2000 Toyota Echos - both have VVT and control arm problems

toyota
valves
echo

#1

We have two 2000 Echos with 125,000 and 130,000 miles on them. We took my husband’s Echo into the shop because it died when idling, and then it started running rough and stumbling. Also needed an alignment. They fixed it by replacing the idle sensor, the mass air flow sensor, and worked on the valve train.



They said they couldn’t do the alignment because the control arms needed to be replaced due to the bushings.



A week before his car went into the shop, my car started running rough and stumbling. So I took it in when I picked his car up. Same diagnosis except for the idle. Is it reasonable for BOTH to need all this work at the same approx. mileage?


#2

I very much doubt that you need control arms unless you wrecked the car. You certainly don’t need them due to the bushings. The outside edge of the rubber bushings tend to “check” or develop cracks from drying out. The internal part of the bushing will be solid. I’ve seen these removed after 30 years and still no slop in them.

If you have solid lifters, then valves may need an adjustment, but this has nothing to do with the VVT, its just normal maintenance.

The number of miles on each of these indicates that they would be due for new sparkplugs. If you haven’t had them changed before, then they could be the main cause of the roughness.


#3

Thanks for your answer. Both cars have been wrecked - front end on one due to a deer - hood and radiator damage - the deer flipped in the air and landed in the air; and rollover on the other, though it was a rather gentle rollover and didn’t seem to affect the frame, just the body and windows. The car slid off the road and was almost stopped, but the bank was steep, so the car rolled one complete roll, landing upright. Also, same garage says they can’t do the alignments until the control arms (and wheel bearings on the first one) are replaced. Both need an alignment - excess tire wear on one edge. After reading about control arm bushings on another post, I’m wondering if I can get an alignment elsewhere without replacing them?


#4

Yes, It’s Possible If They’re Both 2000s. If The Stumbling Comes Back, Some 2000 (Only) Echo Vehicles Have Had Defective ECMs (Engine Control Modules) And Set DTCs (Diagnostic Trouble Codes) For Random And Multiple Misfire.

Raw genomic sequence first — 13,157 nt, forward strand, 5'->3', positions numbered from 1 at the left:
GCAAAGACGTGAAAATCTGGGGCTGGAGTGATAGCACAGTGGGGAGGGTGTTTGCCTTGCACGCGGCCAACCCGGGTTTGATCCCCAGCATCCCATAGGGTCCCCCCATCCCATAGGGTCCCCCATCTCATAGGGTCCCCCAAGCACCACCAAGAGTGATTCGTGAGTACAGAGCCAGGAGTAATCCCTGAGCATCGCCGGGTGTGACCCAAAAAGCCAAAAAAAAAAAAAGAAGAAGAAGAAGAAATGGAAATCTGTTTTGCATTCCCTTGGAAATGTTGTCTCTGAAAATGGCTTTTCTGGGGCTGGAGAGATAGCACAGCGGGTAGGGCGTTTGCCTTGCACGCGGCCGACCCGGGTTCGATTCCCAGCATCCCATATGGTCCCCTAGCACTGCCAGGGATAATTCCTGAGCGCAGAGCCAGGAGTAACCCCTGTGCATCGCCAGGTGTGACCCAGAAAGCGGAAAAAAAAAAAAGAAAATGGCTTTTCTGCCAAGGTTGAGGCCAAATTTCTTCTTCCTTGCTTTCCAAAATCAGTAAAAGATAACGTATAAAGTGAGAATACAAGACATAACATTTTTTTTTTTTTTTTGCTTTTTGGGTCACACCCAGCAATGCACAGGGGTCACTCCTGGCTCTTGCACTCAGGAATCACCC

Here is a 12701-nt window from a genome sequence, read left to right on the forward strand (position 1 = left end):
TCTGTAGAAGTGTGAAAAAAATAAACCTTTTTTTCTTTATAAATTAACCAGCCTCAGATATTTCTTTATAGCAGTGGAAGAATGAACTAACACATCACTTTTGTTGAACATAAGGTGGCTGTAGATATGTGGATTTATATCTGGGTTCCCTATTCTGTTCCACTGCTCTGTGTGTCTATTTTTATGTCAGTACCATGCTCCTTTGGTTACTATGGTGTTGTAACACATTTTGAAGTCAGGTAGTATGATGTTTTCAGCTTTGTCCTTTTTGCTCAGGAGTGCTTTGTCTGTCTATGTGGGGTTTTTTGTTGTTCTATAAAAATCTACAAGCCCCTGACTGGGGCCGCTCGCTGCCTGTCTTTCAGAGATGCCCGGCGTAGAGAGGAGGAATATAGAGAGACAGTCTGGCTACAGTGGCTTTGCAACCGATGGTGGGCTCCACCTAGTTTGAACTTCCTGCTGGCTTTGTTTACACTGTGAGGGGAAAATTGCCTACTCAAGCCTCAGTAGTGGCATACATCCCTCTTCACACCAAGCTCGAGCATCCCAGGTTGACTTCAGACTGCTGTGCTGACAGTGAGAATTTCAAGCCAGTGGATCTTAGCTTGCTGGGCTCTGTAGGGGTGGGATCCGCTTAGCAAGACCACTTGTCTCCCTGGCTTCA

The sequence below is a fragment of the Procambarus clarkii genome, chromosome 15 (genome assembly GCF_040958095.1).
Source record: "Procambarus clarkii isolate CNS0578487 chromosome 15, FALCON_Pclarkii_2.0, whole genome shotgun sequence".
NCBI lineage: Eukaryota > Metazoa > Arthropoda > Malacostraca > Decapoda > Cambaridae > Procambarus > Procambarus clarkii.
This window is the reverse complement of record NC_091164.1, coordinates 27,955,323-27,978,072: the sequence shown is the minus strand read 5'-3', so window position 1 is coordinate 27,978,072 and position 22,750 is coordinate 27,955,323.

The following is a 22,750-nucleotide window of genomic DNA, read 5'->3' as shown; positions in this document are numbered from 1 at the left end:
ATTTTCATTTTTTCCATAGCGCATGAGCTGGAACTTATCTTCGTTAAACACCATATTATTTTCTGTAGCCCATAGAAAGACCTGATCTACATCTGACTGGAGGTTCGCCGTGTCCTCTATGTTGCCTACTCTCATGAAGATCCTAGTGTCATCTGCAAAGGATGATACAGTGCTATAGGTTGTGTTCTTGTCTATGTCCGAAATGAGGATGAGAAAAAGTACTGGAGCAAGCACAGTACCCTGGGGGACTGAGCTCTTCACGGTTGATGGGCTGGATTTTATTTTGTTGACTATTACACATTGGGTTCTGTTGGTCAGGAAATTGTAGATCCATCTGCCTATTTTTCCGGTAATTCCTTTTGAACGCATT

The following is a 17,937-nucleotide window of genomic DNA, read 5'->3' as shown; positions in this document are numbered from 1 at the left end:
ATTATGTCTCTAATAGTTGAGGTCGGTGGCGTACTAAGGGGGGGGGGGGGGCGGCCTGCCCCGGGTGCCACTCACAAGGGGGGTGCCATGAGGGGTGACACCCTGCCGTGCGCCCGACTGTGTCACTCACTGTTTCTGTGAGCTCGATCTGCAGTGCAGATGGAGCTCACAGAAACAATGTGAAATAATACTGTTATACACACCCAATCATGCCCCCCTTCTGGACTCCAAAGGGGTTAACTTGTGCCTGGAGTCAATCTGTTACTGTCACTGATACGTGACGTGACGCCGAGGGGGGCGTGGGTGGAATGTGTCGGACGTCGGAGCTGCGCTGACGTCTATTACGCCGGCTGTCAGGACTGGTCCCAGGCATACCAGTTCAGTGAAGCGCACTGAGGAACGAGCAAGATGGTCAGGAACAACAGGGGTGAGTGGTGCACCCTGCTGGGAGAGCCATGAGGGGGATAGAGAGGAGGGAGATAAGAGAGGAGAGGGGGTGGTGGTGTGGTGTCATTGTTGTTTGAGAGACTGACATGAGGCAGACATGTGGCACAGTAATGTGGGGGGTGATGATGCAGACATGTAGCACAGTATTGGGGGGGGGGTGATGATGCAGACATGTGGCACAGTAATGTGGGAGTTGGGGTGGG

For suffering Echos Toyota developed a “revised” ECM and replaced them under the car’s Federal Emissions Warranty (96 months / 80,000 miles).

Did the “check engine” lights illuminate and were any DTCs written on your repair order ?

Alignments cannot be done properly if ball joints, tie-rods, A-arm bushings, etcetera, are loose or worn out. I’d ask how they determined that they were bad.

CSA


#5

It’s quite common for similar vehicles to suffer the same problems; especially when they’re located in the same area. Some parts of the country are worse on suspension components than other areas.
High miles, rough roads, water, dirt, and road salt can all contribute to control arm wear. Often, the ball joints may be at fault and are part of the control arm. This means the entire control arm must be replaced.

If there is any wear in the ball joints, control arm bushings, tie rods, tie rod ends, etc. then an alignment is pretty much pointless. About all one can do without a proper repair is align it “close enough”.


#6

I’m going to stand on my original statement that the control arm bushing are not bad. Since you had an accident, you could possibly have bent the control arms and need them anyway.

Most Toyota’s that I have worked on have a very simple front suspension. I like them because simple=reliable. The castor is controlled by the sway bar which attaches directly to the control arm. If the control arm is bent, then the sway bar would also be bent and have to be replaced.

There is a small amount of camber adjustment built into the strut. I doubt you could bend the control arm enough to be out of range for this. You would more likely bend to frame where the control arm mounts. The only real adjustment is toe in/out. If you bent the control arms enough to get this out of range, your car would be totaled.

Find another shop.